Jenkins, 34, was in jail on a 1998 first-degree murder conviction. He killed a father of six.

Charles Walker, also 34, was serving a life sentence for a second-degree murder. He shot a 23-year-old man in 1999.

Just three days after their respective releases, both men brazenly went to the corrections department to register as ex-felons, officials said.

"They come to the booking lobby where they are finger printed and a Voluntary Criminal Registrant form is filled out," a spokeswoman for the corrections department told ABC News in an email.

The sheriff's deputy in the lobby checks for wants and warrants and if there are none, the form is completed and taken to the sheriff's office. Officials do not believe there is video from when Jenkins and Walker each registered because that area does not have cameras.

Jenkins' victim was Roscoe Pugh, whose family was shocked by the news that Jenkins was released.

"It's very scary," Pugh's widow, Crystal Pugh, "If he doesn't come after my family, it's possible he will kill someone else."

Evagelina Kearse said she was fearful that her son's killer was on the loose.

"Concerned for my safety? Yes I am, because he knows where I live," she said of Walker. "He wound down the window and emptied a 9 millimeter in my son."

The judge whose name is on the forged documents is Belvin Perry, Orange County chief judge, who presided over the Casey Anthony case. The judge's signature was forged in the paperwork calling for reduced sentences for the convicted killers.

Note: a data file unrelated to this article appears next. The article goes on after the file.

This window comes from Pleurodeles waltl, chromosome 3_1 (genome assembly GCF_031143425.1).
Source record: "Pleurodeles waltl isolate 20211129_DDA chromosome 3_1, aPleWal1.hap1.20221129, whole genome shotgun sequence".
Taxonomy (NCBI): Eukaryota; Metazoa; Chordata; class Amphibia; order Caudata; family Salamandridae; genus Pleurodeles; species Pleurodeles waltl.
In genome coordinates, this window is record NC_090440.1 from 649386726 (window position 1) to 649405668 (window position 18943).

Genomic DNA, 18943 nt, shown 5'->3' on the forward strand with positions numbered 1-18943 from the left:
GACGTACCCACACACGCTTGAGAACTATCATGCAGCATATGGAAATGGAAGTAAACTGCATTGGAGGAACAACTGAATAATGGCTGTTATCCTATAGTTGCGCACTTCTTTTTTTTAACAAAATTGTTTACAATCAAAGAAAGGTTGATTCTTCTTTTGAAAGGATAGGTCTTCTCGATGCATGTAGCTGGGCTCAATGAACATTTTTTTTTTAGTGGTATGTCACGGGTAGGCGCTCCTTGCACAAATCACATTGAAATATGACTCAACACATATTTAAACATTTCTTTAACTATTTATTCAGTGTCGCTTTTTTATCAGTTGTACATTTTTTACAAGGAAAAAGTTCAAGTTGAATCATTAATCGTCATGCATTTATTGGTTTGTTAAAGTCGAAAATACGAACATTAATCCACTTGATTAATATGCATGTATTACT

Perry told ABC News he believes the killers had help outside the prison.

"They cut and pasted my signature and affixed it to the order," he said. "They had to have outside help, because in one of those documents, it was actually filed here in the courthouse."

Florida Gov. Rick Scott said Friday that authorities are working "very diligently" to apprehend the escapees.

"Every time anything happens in the state, you look back and say, what can we improve?" Scott told WFTV. "But right now we're going to keep our state safe, we're going to apprehend those individuals and then we'll go back and look back at what needs to change to make sure it never happens again."

Anyone with information on the men is urged to contact the Orange County, Florida Sheriff's Office.